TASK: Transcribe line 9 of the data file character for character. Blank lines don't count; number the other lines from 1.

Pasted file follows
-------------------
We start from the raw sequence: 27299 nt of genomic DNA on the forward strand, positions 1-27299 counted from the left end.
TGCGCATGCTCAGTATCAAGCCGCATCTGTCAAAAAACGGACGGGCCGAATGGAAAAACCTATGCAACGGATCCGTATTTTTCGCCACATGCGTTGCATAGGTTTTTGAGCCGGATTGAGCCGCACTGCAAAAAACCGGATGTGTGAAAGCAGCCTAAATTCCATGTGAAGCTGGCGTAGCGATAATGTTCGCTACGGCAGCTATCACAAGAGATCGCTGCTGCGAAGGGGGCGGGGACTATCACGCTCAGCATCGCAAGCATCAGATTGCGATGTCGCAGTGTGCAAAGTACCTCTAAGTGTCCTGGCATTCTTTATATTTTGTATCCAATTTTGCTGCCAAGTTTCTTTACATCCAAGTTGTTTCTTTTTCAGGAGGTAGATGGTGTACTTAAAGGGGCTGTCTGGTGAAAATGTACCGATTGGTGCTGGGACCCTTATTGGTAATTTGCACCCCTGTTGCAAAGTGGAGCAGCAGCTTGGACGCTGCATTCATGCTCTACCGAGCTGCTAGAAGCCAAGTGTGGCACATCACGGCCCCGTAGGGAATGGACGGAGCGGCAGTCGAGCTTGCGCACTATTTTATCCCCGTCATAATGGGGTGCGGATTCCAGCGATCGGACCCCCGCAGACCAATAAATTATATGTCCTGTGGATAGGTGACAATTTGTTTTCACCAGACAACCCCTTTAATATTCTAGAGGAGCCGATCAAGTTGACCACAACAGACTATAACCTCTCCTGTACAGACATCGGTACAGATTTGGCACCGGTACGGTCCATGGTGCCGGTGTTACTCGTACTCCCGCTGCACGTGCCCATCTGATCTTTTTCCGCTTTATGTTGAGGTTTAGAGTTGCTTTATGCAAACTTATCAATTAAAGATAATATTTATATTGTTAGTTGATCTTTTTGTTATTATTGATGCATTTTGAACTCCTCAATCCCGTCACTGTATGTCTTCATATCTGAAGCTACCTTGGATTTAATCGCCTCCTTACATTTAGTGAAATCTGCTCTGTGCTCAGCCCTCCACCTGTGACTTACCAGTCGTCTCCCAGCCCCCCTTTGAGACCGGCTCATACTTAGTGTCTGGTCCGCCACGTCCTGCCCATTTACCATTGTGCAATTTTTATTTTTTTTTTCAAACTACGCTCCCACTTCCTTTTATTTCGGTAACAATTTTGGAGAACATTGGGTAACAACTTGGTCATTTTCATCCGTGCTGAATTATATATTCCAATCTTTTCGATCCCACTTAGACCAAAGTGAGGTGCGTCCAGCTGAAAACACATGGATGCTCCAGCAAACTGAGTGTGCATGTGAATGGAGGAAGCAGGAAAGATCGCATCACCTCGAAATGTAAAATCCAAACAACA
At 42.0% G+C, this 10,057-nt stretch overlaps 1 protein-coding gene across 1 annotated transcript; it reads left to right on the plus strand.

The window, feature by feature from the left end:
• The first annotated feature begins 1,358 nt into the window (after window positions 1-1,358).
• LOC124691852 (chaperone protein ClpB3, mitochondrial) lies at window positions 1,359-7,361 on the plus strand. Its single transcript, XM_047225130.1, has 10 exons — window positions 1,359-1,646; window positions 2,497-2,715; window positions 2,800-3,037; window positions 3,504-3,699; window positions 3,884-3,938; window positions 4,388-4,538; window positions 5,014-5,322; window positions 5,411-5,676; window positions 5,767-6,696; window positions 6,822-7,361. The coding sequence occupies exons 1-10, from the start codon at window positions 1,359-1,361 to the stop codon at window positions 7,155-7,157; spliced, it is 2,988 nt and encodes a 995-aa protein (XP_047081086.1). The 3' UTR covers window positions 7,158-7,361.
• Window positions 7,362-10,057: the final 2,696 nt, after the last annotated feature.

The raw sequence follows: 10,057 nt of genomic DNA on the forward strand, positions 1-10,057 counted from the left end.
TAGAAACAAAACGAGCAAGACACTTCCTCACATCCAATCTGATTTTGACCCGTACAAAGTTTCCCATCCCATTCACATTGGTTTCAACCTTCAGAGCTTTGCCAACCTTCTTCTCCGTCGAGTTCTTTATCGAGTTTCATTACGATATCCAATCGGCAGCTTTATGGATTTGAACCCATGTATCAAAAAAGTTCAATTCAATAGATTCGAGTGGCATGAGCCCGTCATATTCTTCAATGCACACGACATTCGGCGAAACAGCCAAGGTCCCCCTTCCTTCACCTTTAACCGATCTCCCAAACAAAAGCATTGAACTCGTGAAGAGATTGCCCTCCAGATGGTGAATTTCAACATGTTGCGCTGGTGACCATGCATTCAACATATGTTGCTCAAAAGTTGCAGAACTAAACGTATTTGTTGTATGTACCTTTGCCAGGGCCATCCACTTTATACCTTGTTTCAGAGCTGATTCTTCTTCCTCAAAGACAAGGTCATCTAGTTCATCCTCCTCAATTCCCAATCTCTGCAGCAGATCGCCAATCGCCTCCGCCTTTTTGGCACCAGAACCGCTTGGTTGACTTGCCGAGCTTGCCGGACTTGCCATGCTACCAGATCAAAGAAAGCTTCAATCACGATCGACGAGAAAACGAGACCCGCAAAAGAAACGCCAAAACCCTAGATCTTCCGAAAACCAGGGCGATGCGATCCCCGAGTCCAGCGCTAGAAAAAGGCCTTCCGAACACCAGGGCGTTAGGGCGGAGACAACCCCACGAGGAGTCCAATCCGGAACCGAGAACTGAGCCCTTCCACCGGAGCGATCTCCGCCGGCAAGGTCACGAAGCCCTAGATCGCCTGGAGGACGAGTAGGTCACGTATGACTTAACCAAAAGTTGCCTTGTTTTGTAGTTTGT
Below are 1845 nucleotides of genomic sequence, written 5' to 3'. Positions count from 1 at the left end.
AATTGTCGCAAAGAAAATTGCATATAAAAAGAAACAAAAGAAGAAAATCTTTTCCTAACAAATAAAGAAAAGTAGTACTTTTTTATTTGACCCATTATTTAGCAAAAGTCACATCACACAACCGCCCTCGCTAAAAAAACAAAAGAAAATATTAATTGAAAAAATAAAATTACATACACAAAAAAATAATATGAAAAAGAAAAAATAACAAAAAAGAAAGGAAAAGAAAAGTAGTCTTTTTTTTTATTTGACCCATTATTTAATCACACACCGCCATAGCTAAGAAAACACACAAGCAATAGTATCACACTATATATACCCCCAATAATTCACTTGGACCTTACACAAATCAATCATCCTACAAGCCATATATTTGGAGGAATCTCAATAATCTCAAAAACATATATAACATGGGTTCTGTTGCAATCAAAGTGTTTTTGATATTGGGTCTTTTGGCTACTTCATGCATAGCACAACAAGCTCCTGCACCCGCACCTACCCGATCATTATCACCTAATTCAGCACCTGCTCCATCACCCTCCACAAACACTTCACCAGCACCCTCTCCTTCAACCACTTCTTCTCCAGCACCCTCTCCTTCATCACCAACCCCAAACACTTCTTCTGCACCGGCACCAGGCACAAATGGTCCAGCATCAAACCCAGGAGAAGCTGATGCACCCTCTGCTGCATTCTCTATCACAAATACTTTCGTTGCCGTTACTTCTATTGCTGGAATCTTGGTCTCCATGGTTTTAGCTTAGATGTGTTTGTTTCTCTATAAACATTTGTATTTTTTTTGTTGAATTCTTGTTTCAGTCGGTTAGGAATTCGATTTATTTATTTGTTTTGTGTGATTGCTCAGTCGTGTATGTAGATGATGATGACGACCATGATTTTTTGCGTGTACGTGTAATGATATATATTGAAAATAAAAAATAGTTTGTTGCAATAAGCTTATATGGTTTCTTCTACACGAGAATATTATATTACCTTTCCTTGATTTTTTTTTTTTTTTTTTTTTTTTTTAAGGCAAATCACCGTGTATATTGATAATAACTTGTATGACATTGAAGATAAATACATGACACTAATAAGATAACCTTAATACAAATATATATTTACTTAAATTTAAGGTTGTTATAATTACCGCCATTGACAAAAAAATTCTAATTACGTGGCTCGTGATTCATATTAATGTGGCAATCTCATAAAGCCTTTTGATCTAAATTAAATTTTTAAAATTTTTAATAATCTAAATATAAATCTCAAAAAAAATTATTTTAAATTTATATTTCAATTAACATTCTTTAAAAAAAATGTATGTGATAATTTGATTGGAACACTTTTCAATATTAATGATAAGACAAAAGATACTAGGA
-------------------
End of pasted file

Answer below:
TAGAAACAAAACGAGCAAGACACTTCCTCACATCCAATCTGATTTTGACCCGTACAAAGTTTCCCATCCCATTCACATTGGTTTCAACCTTCAGAGCTTTGCCAACCTTCTTCTCCGTCGAGTTCTTTATCGAGTTTCATTACGATATCCAATCGGCAGCTTTATGGATTTGAACCCATGTATCAAAAAAGTTCAATTCAATAGATTCGAGTGGCATGAGCCCGTCATATTCTTCAATGCACACGACATTCGGCGAAACAGCCAAGGTCCCCCTTCCTTCACCTTTAACCGATCTCCCAAACAAAAGCATTGAACTCGTGAAGAGATTGCCCTCCAGATGGTGAATTTCAACATGTTGCGCTGGTGACCATGCATTCAACATATGTTGCTCAAAAGTTGCAGAACTAAACGTATTTGTTGTATGTACCTTTGCCAGGGCCATCCACTTTATACCTTGTTTCAGAGCTGATTCTTCTTCCTCAAAGACAAGGTCATCTAGTTCATCCTCCTCAATTCCCAATCTCTGCAGCAGATCGCCAATCGCCTCCGCCTTTTTGGCACCAGAACCGCTTGGTTGACTTGCCGAGCTTGCCGGACTTGCCATGCTACCAGATCAAAGAAAGCTTCAATCACGATCGACGAGAAAACGAGACCCGCAAAAGAAACGCCAAAACCCTAGATCTTCCGAAAACCAGGGCGATGCGATCCCCGAGTCCAGCGCTAGAAAAAGGCCTTCCGAACACCAGGGCGTTAGGGCGGAGACAACCCCACGAGGAGTCCAATCCGGAACCGAGAACTGAGCCCTTCCACCGGAGCGATCTCCGCCGGCAAGGTCACGAAGCCCTAGATCGCCTGGAGGACGAGTAGGTCACGTATGACTTAACCAAAAGTTGCCTTGTTTTGTAGTTTGT